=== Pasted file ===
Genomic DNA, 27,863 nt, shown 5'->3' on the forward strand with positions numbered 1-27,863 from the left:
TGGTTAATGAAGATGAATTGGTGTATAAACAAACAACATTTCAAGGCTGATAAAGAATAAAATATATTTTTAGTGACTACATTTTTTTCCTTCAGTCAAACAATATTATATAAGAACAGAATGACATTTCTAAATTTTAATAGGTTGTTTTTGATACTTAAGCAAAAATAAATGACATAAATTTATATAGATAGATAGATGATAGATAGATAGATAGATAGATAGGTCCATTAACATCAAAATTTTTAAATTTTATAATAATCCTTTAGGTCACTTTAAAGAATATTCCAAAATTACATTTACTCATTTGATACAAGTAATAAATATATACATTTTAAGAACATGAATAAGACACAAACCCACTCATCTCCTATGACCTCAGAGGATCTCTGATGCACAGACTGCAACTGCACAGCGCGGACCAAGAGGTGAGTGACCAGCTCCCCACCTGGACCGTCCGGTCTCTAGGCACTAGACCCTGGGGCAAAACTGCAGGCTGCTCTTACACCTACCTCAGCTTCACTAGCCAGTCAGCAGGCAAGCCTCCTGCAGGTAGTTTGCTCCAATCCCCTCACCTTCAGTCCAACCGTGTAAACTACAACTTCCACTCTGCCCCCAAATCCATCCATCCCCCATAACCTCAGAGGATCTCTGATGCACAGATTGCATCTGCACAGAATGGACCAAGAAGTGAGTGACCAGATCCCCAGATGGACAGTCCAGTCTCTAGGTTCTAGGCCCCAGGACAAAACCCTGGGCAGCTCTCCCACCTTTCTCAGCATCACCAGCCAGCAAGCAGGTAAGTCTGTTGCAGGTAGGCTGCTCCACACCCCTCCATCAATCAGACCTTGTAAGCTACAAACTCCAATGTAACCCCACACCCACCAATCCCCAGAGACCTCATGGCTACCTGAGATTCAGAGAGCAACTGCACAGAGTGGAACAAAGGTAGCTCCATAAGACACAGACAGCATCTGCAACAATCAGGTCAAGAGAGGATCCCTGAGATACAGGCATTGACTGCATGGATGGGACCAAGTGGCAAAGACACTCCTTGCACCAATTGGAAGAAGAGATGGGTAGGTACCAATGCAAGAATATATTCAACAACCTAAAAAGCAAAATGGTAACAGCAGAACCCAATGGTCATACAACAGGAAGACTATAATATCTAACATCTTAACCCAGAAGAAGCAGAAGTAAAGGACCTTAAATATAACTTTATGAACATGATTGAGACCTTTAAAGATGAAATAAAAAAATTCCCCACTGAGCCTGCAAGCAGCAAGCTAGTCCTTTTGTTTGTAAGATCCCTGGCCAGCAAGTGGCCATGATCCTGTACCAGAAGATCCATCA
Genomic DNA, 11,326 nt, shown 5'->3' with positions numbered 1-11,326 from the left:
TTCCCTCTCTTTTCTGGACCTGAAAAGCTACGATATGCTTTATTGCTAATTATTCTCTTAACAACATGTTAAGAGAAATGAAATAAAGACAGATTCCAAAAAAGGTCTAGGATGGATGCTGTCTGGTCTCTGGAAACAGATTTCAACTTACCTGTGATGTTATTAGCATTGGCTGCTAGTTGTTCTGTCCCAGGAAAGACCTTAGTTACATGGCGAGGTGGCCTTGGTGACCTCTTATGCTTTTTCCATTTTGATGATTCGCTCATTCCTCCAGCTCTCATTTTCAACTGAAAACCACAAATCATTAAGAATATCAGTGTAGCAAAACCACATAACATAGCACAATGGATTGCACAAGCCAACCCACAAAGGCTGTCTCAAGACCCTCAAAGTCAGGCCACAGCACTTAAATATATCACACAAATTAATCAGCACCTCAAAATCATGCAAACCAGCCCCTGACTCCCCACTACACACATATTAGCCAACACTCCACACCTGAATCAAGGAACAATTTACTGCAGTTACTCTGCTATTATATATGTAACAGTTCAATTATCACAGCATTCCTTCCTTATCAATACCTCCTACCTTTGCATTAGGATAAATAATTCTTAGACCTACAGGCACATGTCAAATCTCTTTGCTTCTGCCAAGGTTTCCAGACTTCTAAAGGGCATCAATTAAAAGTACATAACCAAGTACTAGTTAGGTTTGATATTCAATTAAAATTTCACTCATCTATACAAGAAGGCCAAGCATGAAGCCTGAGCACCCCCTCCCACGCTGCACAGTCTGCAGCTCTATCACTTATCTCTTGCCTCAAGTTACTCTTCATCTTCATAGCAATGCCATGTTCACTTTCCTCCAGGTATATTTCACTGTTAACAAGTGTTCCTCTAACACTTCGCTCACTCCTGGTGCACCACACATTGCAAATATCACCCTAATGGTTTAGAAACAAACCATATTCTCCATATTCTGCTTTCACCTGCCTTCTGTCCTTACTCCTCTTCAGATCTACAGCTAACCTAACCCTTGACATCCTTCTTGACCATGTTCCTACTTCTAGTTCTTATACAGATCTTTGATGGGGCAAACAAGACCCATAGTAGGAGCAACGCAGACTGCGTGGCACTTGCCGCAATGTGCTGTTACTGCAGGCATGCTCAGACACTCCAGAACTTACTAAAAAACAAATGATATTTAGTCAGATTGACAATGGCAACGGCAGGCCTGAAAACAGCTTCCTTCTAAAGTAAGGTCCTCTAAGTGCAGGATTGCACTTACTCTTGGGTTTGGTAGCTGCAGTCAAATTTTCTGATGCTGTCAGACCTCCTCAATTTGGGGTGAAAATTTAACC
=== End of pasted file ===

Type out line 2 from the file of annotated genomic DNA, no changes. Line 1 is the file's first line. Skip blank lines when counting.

TGGTTAATGAAGATGAATTGGTGTATAAACAAACAACATTTCAAGGCTGATAAAGAATAAAATATATTTTTAGTGACTACATTTTTTTCCTTCAGTCAAACAATATTATATAAGAACAGAATGACATTTCTAAATTTTAATAGGTTGTTTTTGATACTTAAGCAAAAATAAATGACATAAATTTATATAGATAGATAGATGATAGATAGATAGATAGATAGATAGGTCCATTAACATCAAAATTTTTAAATTTTATAATAATCCTTTAGGTCACTTTAAAGAATATTCCAAAATTACATTTACTCATTTGATACAAGTAATAAATATATACATTTTAAGAACATGAATAAGACACAAACCCACTCATCTCCTATGACCTCAGAGGATCTCTGATGCACAGACTGCAACTGCACAGCGCGGACCAAGAGGTGAGTGACCAGCTCCCCACCTGGACCGTCCGGTCTCTAGGCACTAGACCCTGGGGCAAAACTGCAGGCTGCTCTTACACCTACCTCAGCTTCACTAGCCAGTCAGCAGGCAAGCCTCCTGCAGGTAGTTTGCTCCAATCCCCTCACCTTCAGTCCAACCGTGTAAACTACAACTTCCACTCTGCCCCCAAATCCATCCATCCCCCATAACCTCAGAGGATCTCTGATGCACAGATTGCATCTGCACAGAATGGACCAAGAAGTGAGTGACCAGATCCCCAGATGGACAGTCCAGTCTCTAGGTTCTAGGCCCCAGGACAAAACCCTGGGCAGCTCTCCCACCTTTCTCAGCATCACCAGCCAGCAAGCAGGTAAGTCTGTTGCAGGTAGGCTGCTCCACACCCCTCCATCAATCAGACCTTGTAAGCTACAAACTCCAATGTAACCCCACACCCACCAATCCCCAGAGACCTCATGGCTACCTGAGATTCAGAGAGCAACTGCACAGAGTGGAACAAAGGTAGCTCCATAAGACACAGACAGCATCTGCAACAATCAGGTCAAGAGAGGATCCCTGAGATACAGGCATTGACTGCATGGATGGGACCAAGTGGCAAAGACACTCCTTGCACCAATTGGAAGAAGAGATGGGTAGGTACCAATGCAAGAATATATTCAACAACCTAAAAAGCAAAATGGTAACAGCAGAACCCAATGGTCATACAACAGGAAGACTATAATATCTAACATCTTAACCCAGAAGAAGCAGAAGTAAAGGACCTTAAATATAACTTTATGAACATGATTGAGACCTTTAAAGATGAAATAAAAAAATTCCCCACTGAGCCTGCAAGCAGCAAGCTAGTCCTTTTGTTTGTAAGATCCCTGGCCAGCAAGTGGCCATGATCCTGTACCAGAAGATCCATCA